LAKE BUENA VISTA, Fla. — Tyson Chandler figured sitting on the bench was better than sitting on the couch.
He waited almost until the last minute before deciding he would join his Houston Rockets teammates for the restart. He was bored at home and wasn’t going to feel any better if his team won a championship and he was watching it on TV.
Then he came to Disney and got so sick he thought he had contracted the coronavirus he had spent all spring at home to avoid.
“The first 48 hours, I was going like, ‘What the … did you do?’” Chandler said. “I was like, ‘Come on, man.’”
His health got better and eventually so did the experience. He’s glad he came.
But for players like Chandler, guys at the end of the bench, being inside the bubble is challenging on several levels. While stars like James Harden and LeBron James deal with the same mental fatigue being at Disney presents, they know when the game starts and the lights come on what time it is. Chandler has no idea if his number will even be called, so he has to constantly be in a state of readiness.
Tacko Fall can relate.
The Boston Celtics rookie throws himself into the extra postseason basketball opportunities that are unusual for an undrafted player on a two-way contract. He gets in work with Celtics assistant Jay Larranaga. Fall believes his game is getting better and he has also picked up a swimming tip or two along the way.
“Just got to try to stay positive and make the most out of it,” Fall said. “I’ve been very fortunate to be on a great team where our teammates are very close with each other.”
All of the players who get limited — and often no — playing time understand that they can’t lose sight of why they’re here.
Frank Mason III had played in just four games at Disney for the Milwaukee Bucks, but then in the first quarter of Game 1 of their second-round series against the Miami Heat, it was his time.
Fall has made only two brief game appearances in the bubble, but there’s plenty of basketball left in his career. Time is running out for Chandler.
At 37 and in his 19th season, he’s been the starting center on a team that won an NBA championship and an Olympic gold medal. He certainly doesn’t need the bubble, especially knowing how little he would play. The Rockets went all-in on playing small ball months ago, so the only action the 7-footer had gotten since mid-January was a 1-second stint to defend an inbounds pass.
He’s played in one game in the bubble — and actually got even less playing time. When P.J. Tucker was ejected after getting fouled by Dennis Schroder in Game 5, Oklahoma City coach Billy Donovan got to pick a Rockets player to shoot the free throws. He chose Chandler, who missed the two shots and went right back to the bench.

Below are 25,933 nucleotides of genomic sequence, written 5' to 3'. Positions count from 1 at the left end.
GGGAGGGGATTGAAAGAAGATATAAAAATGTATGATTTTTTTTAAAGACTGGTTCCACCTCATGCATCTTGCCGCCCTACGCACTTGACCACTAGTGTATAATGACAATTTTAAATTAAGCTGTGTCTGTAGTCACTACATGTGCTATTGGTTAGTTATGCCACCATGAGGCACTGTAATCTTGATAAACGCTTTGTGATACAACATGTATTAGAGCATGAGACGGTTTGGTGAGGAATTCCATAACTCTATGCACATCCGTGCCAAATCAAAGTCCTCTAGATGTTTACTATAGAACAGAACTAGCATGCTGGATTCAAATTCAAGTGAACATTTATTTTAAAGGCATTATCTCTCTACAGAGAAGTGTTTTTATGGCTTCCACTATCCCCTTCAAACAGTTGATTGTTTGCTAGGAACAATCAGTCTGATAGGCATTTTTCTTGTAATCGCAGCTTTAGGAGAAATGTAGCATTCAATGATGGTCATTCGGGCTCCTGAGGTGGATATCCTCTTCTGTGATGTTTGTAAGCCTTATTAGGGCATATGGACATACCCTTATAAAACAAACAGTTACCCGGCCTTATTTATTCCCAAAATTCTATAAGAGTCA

He considered his limited role when talking to his family, agent and the organization before deciding that he wanted to come anyway. His wife and kids were safe and his teammates might need him.
It’s part of the range of emotions Chandler and Fall have experienced over nearly two months with nobody to spend time around but their teammates, and that was before some players’ family members and friends have been allowed inside the bubble.
“I won’t say it’s easy because I’d be lying, just the bubble and not being able to see family or friends,” Fall said. “And especially me, I spent seven years in Orlando. I know a lot of people here.”
And, like many who learn an acquaintance is in town, they want to hang out. The native of Senegal played in the area first at Liberty Christian Prep and then UCF. 4 Rivers Smokehouse, one of his favorite restaurants, is nearby, and 7-foot-5, 310-pound giants like to eat.
“It’s one of the best barbecue places in the whole state I would think, because I’ve been to a lot of barbecue places and 4 Rivers is definitely one of them,” Fall said. “And my host family is not far from here, my coaches from UCF. I have a few friends here and there that I know. They would love to come and see me but just, they can’t right now.”
The Celtics rookie has smiled his way through the restart, on and off the court or in the pool with teammates Jaylen Brown and Enes Kanter, who gave him a swimming lesson Kanter shared on social media.
But despite those jovial moments, there was no way for Chandler to predict how hard the bubble could be, especially when his first day of it was spent in the bathroom with what turned out to be food poisoning.
“I thought I had got the virus,” Chandler said. “I’m like, I went through dodging this virus, doing my quarantine thing and doing all that, I get here, I’m not even here eight hours and I already got the damn virus?
“So the first week I was like, worst decision of my life. And then once I started getting past it, third week I was like, worst decision of my life.”
He started drawing again to pass the down time, which would end this week if the Rockets lose Game 7 to the Thunder on Wednesday night.
“Now I’m happy that I came because we’re in the playoffs. Things are a little more normal and consistent and now it’s like, all right we’re close,” Chandler said. “We’re either going to win a championship, we’re going to get to the championship, or we’re going to be going home. Either way.”
Such is life in the bubble.
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